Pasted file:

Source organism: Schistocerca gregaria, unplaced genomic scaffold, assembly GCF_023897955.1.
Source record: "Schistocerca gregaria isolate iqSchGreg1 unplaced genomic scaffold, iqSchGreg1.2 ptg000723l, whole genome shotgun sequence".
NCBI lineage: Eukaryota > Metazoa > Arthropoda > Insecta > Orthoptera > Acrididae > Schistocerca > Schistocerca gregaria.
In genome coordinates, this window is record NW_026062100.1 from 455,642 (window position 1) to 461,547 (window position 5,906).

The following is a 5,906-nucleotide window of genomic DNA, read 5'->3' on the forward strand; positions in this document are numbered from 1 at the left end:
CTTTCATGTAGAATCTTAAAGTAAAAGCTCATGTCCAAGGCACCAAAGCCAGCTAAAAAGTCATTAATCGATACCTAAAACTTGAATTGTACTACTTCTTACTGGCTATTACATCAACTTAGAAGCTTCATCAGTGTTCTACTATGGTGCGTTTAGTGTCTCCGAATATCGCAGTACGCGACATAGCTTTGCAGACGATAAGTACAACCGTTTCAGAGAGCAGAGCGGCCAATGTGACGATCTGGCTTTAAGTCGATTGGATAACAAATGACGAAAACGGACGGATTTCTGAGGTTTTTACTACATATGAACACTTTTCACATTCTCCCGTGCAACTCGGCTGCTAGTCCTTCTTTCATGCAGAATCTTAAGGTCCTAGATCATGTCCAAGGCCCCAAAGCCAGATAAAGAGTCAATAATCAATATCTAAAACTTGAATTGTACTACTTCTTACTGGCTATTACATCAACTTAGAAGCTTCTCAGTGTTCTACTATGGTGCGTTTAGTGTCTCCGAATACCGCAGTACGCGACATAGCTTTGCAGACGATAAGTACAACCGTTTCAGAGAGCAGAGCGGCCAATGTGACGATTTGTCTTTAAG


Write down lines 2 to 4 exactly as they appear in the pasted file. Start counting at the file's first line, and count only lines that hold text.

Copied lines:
Source record: "Schistocerca gregaria isolate iqSchGreg1 unplaced genomic scaffold, iqSchGreg1.2 ptg000723l, whole genome shotgun sequence".
NCBI lineage: Eukaryota > Metazoa > Arthropoda > Insecta > Orthoptera > Acrididae > Schistocerca > Schistocerca gregaria.
In genome coordinates, this window is record NW_026062100.1 from 455,642 (window position 1) to 461,547 (window position 5,906).